Autonomous systems based in artificial intelligence (AI) are increasingly entering people's daily work and life. A major category is autonomous vehicles (AV). The U.S. National Highway Traffic Safety Administration hopes that future AVs can drastically reduce fatalities by eliminating driver errors that account for 94 percent of fatal road accidents. However, a study has shown that 35 percent of 8,571 American drivers surveyed did not believe that AVs could operate safely without driver control. In recent years, there have been several fatal AV-related accidents. Failures have also occurred in other autonomous systems, including autonomous weapons, Google Flu Trends, and high-speed trading systems.
Concerned about the safety of autonomous systems, leading researchers from the human factors community have warned that attention must be focused on human factors design for this new class of technology [1,2]. They argue that society is in the midst of a major change with the introduction of AI-based autonomous systems that are of a different class from conventional automation. There is a confusion between automation and AI-based autonomy, which may lead to inappropriate expectations and the misapplication of technology.
Ben Shneiderman describes the situation as a second Copernican revolution. The HCI community must recognize the potential risks of autonomous systems that put machines at the center (which most AI professionals would advocate), instead of humans (which HCI professionals should advocate). However, according to Peter Hancock, "The horse [autonomous systems] has left the stable" . As HCI professionals, how much do we know about autonomous systems and their potential impacts on safety? How can we ensure that humans are the ultimate decision makers? What do we need to do to improve their safety?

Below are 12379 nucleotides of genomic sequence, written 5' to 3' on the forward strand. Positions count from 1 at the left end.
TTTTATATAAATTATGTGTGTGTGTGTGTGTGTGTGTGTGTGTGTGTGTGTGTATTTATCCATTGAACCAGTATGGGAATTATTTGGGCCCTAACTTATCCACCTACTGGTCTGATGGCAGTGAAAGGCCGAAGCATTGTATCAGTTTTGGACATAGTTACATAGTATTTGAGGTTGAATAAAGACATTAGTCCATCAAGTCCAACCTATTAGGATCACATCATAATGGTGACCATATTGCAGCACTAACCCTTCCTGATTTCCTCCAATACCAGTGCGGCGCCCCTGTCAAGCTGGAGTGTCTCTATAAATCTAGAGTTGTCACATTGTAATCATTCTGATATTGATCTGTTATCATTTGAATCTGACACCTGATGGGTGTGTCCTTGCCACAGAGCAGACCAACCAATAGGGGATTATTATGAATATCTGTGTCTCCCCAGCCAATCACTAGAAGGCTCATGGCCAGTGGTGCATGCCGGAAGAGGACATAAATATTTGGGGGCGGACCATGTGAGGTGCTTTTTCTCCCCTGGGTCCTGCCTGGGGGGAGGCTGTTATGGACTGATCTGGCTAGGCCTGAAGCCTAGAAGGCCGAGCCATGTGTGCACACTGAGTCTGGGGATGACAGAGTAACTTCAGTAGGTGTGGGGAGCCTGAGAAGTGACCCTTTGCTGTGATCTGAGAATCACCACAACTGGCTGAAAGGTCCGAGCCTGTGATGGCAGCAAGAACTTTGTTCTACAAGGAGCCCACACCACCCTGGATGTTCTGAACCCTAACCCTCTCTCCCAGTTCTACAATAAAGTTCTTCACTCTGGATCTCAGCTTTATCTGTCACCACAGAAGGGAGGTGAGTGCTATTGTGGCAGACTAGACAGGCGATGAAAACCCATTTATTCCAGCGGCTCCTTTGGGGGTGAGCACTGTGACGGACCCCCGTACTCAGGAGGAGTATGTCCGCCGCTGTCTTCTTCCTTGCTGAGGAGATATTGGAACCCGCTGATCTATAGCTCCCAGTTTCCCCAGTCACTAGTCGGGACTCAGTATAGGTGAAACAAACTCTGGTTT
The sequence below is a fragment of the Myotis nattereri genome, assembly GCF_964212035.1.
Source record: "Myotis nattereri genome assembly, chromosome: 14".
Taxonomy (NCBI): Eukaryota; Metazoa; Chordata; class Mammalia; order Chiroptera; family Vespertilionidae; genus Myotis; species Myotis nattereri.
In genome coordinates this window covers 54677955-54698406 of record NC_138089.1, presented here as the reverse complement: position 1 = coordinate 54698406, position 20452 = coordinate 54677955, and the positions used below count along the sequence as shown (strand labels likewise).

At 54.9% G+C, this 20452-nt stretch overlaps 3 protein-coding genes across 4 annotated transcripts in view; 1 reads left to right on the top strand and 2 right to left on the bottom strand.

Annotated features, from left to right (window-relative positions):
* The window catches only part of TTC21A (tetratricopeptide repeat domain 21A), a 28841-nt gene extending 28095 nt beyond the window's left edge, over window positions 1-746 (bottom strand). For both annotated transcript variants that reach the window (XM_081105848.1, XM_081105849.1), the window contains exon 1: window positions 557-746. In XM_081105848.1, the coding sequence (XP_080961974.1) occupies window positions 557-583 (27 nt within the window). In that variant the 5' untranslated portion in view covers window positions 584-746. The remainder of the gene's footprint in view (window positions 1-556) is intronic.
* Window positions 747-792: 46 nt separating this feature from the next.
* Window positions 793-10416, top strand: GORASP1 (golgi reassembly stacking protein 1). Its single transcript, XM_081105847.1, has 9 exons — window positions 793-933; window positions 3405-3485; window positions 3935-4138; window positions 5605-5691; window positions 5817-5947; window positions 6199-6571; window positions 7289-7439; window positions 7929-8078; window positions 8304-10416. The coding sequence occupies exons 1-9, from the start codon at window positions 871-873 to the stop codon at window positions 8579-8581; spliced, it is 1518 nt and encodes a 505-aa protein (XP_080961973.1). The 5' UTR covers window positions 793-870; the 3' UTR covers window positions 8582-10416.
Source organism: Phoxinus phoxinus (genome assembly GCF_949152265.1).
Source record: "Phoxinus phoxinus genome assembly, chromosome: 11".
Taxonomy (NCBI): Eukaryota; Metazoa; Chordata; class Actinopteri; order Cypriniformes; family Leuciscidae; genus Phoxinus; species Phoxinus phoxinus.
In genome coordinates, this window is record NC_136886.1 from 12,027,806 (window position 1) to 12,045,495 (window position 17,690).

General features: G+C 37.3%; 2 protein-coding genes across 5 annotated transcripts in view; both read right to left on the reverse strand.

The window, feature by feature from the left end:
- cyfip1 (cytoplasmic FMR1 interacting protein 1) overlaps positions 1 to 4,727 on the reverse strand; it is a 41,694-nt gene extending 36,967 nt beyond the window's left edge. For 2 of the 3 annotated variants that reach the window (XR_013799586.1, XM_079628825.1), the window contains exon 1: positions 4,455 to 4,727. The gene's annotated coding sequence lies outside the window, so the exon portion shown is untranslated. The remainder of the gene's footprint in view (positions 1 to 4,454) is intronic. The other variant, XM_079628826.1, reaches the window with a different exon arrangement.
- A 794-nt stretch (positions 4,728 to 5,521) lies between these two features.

Automation is the ability of a system to perform well-defined tasks and to produce deterministic results, relying on a fixed set of rules and algorithms without AI technologies. It does not usually replace the human; instead, it changes the nature of the human's work from direct operations to a more supervisory role. For example, on a commercial aircraft, the autopilot can carry out certain flight tasks with pre-setup done by pilots, moving them to a more supervisory role in managing the automation. However, in abnormal scenarios for which the autopilot was not designed, pilots must be able to immediately disconnect the autopilot and manually take control.
In the intelligent era, autonomy specifically refers to the ability of an AI-based autonomous system to perform specific tasks independently. They can exhibit behaviors and evolve to gain certain levels of human-like cognitive, self-executing, and adaptive abilities . They may successfully operate under some situations that are possibly not fully anticipated, and the results may not be deterministic.
By using AI technologies, we can develop autonomous systems that typically perform only limited tasks under specific situations. In reality, there will be situations that the designers had never considered and that the system cannot handle. For example, no current AV can solve all driving scenarios without human intervention by understanding cause/effect and adapting to changing situations.
Table 1 compares the characteristics of automation and autonomy from a human factors perspective. The fundamental difference between the two is that autonomous systems can be built with human-like intelligent abilities. On the other hand, both require human intervention in operations for safety. The differences and similarities are of great significance for HCI.